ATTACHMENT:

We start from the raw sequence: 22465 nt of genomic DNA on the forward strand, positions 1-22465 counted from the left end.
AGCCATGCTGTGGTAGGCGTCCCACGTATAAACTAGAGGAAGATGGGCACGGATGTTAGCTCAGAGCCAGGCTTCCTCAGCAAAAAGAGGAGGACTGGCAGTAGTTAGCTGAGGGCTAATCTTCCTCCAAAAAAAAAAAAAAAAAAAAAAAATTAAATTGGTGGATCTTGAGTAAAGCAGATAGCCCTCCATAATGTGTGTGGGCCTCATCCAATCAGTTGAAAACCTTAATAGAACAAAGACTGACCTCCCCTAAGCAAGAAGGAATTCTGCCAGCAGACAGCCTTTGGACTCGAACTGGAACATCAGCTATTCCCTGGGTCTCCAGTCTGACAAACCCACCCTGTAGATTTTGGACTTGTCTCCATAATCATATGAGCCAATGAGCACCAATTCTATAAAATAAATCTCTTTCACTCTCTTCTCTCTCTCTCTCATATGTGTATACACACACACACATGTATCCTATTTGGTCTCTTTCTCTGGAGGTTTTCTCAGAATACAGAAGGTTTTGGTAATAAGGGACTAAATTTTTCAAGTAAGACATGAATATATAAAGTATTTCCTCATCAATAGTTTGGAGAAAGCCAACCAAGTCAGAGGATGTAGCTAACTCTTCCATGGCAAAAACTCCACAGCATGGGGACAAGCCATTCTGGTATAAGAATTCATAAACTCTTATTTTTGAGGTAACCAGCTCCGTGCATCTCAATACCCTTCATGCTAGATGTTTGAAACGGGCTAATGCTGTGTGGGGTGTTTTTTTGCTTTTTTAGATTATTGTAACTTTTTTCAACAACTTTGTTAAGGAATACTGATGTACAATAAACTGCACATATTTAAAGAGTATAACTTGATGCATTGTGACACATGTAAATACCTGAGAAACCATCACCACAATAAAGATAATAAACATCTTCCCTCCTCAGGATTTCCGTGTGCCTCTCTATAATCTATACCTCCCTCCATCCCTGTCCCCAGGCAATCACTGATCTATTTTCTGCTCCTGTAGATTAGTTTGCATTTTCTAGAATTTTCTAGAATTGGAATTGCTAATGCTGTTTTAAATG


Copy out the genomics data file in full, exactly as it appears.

We start from the raw sequence: 22465 nt of genomic DNA on the forward strand, positions 1-22465 counted from the left end.
AGCCATGCTGTGGTAGGCGTCCCACGTATAAACTAGAGGAAGATGGGCACGGATGTTAGCTCAGAGCCAGGCTTCCTCAGCAAAAAGAGGAGGACTGGCAGTAGTTAGCTGAGGGCTAATCTTCCTCCAAAAAAAAAAAAAAAAAAAAAAAATTAAATTGGTGGATCTTGAGTAAAGCAGATAGCCCTCCATAATGTGTGTGGGCCTCATCCAATCAGTTGAAAACCTTAATAGAACAAAGACTGACCTCCCCTAAGCAAGAAGGAATTCTGCCAGCAGACAGCCTTTGGACTCGAACTGGAACATCAGCTATTCCCTGGGTCTCCAGTCTGACAAACCCACCCTGTAGATTTTGGACTTGTCTCCATAATCATATGAGCCAATGAGCACCAATTCTATAAAATAAATCTCTTTCACTCTCTTCTCTCTCTCTCTCATATGTGTATACACACACACACATGTATCCTATTTGGTCTCTTTCTCTGGAGGTTTTCTCAGAATACAGAAGGTTTTGGTAATAAGGGACTAAATTTTTCAAGTAAGACATGAATATATAAAGTATTTCCTCATCAATAGTTTGGAGAAAGCCAACCAAGTCAGAGGATGTAGCTAACTCTTCCATGGCAAAAACTCCACAGCATGGGGACAAGCCATTCTGGTATAAGAATTCATAAACTCTTATTTTTGAGGTAACCAGCTCCGTGCATCTCAATACCCTTCATGCTAGATGTTTGAAACGGGCTAATGCTGTGTGGGGTGTTTTTTTGCTTTTTTAGATTATTGTAACTTTTTTCAACAACTTTGTTAAGGAATACTGATGTACAATAAACTGCACATATTTAAAGAGTATAACTTGATGCATTGTGACACATGTAAATACCTGAGAAACCATCACCACAATAAAGATAATAAACATCTTCCCTCCTCAGGATTTCCGTGTGCCTCTCTATAATCTATACCTCCCTCCATCCCTGTCCCCAGGCAATCACTGATCTATTTTCTGCTCCTGTAGATTAGTTTGCATTTTCTAGAATTTTCTAGAATTGGAATTGCTAATGCTGTTTTAAATG